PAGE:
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Design and construction faults led to Sydney tower cracks

Investigators have said design flaws and poor quality construction are likely to have contibuted to structural cracks in Sydney, Australia’s 36 storey Opal tower which was evacuated on Christmas eve.

The tower was evacuated after large cracks appeared on the tenth floor. Engineers then discovered more cracks on the fourth floor which is now supported on temporary props as a precaution.

The tower was designed by WSP and built by contractor Icon. The results were published in an interim report produced by Unisearch.

The cracks were found to be in the precast panels and their supporting beams which clad the six-storey tall inset slots which form a feature of the building. The building is constructed from reinforced concrete with post-tensioned floor slabs.

Although the interim report says that it is not possible to establish a definitive cause for the cracking of the beams and panels, it said flaws in the design and poor quality construction were likely to have contributed.

The report adds that a preliminary evaluation of the beams indicated that a lower safety factor than is required in the standard had been applied, although further tests are being carried out to confirm this.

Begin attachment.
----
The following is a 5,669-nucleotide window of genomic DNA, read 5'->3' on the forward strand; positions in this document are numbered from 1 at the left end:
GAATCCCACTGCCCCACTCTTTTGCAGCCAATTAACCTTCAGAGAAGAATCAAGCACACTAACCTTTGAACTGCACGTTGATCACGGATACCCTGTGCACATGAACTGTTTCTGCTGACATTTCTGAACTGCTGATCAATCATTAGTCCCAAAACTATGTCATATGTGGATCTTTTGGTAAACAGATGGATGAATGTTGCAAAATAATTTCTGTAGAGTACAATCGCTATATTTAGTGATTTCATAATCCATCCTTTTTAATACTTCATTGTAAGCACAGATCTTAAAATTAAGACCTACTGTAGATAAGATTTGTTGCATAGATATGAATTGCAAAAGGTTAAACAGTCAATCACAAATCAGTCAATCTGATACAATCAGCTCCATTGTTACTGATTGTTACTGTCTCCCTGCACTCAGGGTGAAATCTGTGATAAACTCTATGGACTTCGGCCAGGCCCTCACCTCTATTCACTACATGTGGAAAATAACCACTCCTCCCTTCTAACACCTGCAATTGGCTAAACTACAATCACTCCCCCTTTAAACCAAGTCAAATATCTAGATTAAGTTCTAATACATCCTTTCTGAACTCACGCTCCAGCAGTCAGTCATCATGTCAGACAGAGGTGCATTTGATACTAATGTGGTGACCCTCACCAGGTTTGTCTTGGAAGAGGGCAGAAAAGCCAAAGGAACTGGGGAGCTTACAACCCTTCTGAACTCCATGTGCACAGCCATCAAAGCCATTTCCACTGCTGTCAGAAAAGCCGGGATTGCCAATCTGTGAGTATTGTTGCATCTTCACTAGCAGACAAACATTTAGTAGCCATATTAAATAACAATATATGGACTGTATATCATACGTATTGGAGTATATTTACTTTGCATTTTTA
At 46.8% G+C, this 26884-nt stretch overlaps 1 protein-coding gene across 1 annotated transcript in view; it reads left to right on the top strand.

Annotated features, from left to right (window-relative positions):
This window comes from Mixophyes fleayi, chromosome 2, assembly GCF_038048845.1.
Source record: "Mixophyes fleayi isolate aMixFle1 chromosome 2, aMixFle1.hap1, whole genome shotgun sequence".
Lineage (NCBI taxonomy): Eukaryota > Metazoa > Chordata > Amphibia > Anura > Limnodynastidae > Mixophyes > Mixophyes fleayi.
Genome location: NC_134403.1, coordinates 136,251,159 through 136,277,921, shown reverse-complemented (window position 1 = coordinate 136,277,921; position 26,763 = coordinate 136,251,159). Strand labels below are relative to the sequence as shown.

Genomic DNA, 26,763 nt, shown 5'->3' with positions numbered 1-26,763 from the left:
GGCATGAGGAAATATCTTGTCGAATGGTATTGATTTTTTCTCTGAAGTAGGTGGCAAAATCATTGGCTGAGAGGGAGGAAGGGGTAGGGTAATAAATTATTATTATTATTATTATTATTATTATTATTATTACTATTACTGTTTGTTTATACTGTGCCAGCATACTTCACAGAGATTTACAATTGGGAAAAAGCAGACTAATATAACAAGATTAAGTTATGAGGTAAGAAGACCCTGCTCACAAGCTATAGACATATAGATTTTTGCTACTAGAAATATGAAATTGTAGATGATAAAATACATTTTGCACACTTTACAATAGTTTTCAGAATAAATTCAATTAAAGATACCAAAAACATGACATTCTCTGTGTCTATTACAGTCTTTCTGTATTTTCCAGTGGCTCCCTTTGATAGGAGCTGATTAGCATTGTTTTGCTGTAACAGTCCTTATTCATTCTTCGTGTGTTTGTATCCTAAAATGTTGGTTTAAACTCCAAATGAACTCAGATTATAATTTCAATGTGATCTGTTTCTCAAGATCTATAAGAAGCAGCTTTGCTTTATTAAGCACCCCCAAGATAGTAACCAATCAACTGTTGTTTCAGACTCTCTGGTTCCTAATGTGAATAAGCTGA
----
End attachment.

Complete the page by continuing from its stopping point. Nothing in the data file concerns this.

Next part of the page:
During construction, partial rather than full grouting of beams to panels had been found and there was inadequate cover of the concrete on beams and columns due to the presence of reinforcement in the joint and an electrical conduit.

A doweled connection between the beam and panel was found to be incomplete and the report says that there was evidence that the wrong reinforcement had been used in the beams. This meant that they had inadequate tensile capacity. It also says that the panels had been specified to be 180mm thick, but the manufactured thickness was actually 200mm thick.

The report concludes that differential settlement within the building was unlikely to be a contributing factor, saying had this been the case, it would have expected to see more cracks in the nearby floor slabs and columns.

It adds that the timing of the failure was probably due to a progressive build-up of load on the structure as residents moved into the flats.

The report says that the building was “structurally sound and not in danger of collapse”. But it says that designers must check that structural member were not overloaded as a result of load redistribution caused by the damage to the structure before residents were allowed to move back in, 

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Readers' comments (1)

  • Philip Alexander

    Is WSP really saying that the post-construction " live load" from residents and their possessions is so great as a ratio of the deadload of a 36 storey concrete framed and clad building that it would cause the observed failures? Come on, how heavy are these people and their furniture?
    If this is really the case, the factor of safety of the structure must be only just above unity in which case it must be unsafe because surely it should be nearer 2?
    I think we should all wait for the NSW government's independent engineering assessment (if there's enough design data and as-constructed evidence to arrive at a conclusion without taking the building to pieces!) rather than relying on the conclusion of the building's designer - surely a conflict of interest?

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